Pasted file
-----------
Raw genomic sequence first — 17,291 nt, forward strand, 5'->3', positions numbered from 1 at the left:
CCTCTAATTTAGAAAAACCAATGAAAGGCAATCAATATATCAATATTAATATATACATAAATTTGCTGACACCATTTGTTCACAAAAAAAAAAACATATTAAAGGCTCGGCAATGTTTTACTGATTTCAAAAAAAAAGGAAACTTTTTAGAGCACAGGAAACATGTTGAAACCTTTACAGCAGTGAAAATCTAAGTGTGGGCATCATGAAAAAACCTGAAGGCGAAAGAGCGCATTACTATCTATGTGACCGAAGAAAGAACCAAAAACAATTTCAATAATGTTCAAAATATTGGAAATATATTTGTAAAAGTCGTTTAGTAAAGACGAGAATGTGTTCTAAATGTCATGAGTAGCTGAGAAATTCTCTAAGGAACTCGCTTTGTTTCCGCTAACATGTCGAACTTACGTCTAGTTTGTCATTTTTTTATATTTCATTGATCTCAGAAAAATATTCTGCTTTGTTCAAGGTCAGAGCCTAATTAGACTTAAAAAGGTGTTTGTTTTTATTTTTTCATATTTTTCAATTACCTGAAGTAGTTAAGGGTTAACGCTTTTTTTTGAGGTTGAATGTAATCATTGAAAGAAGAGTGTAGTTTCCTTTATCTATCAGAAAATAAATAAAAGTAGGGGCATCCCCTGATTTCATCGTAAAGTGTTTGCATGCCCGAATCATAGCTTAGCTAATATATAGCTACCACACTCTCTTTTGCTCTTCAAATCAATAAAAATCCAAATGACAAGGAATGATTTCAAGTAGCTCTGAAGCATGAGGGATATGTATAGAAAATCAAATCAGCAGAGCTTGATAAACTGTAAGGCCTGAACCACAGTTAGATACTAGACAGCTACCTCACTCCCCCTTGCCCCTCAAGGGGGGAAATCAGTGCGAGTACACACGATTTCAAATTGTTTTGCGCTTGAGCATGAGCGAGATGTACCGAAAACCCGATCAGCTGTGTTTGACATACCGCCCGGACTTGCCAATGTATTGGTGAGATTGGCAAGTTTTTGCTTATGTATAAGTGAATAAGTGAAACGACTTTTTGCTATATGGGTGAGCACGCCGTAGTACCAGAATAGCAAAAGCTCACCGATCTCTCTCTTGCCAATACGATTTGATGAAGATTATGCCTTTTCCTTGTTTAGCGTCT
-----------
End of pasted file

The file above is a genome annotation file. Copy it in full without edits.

Raw genomic sequence first — 17,291 nt, forward strand, 5'->3', positions numbered from 1 at the left:
CCTCTAATTTAGAAAAACCAATGAAAGGCAATCAATATATCAATATTAATATATACATAAATTTGCTGACACCATTTGTTCACAAAAAAAAAAACATATTAAAGGCTCGGCAATGTTTTACTGATTTCAAAAAAAAAGGAAACTTTTTAGAGCACAGGAAACATGTTGAAACCTTTACAGCAGTGAAAATCTAAGTGTGGGCATCATGAAAAAACCTGAAGGCGAAAGAGCGCATTACTATCTATGTGACCGAAGAAAGAACCAAAAACAATTTCAATAATGTTCAAAATATTGGAAATATATTTGTAAAAGTCGTTTAGTAAAGACGAGAATGTGTTCTAAATGTCATGAGTAGCTGAGAAATTCTCTAAGGAACTCGCTTTGTTTCCGCTAACATGTCGAACTTACGTCTAGTTTGTCATTTTTTTATATTTCATTGATCTCAGAAAAATATTCTGCTTTGTTCAAGGTCAGAGCCTAATTAGACTTAAAAAGGTGTTTGTTTTTATTTTTTCATATTTTTCAATTACCTGAAGTAGTTAAGGGTTAACGCTTTTTTTTGAGGTTGAATGTAATCATTGAAAGAAGAGTGTAGTTTCCTTTATCTATCAGAAAATAAATAAAAGTAGGGGCATCCCCTGATTTCATCGTAAAGTGTTTGCATGCCCGAATCATAGCTTAGCTAATATATAGCTACCACACTCTCTTTTGCTCTTCAAATCAATAAAAATCCAAATGACAAGGAATGATTTCAAGTAGCTCTGAAGCATGAGGGATATGTATAGAAAATCAAATCAGCAGAGCTTGATAAACTGTAAGGCCTGAACCACAGTTAGATACTAGACAGCTACCTCACTCCCCCTTGCCCCTCAAGGGGGGAAATCAGTGCGAGTACACACGATTTCAAATTGTTTTGCGCTTGAGCATGAGCGAGATGTACCGAAAACCCGATCAGCTGTGTTTGACATACCGCCCGGACTTGCCAATGTATTGGTGAGATTGGCAAGTTTTTGCTTATGTATAAGTGAATAAGTGAAACGACTTTTTGCTATATGGGTGAGCACGCCGTAGTACCAGAATAGCAAAAGCTCACCGATCTCTCTCTTGCCAATACGATTTGATGAAGATTATGCCTTTTCCTTGTTTAGCGTCT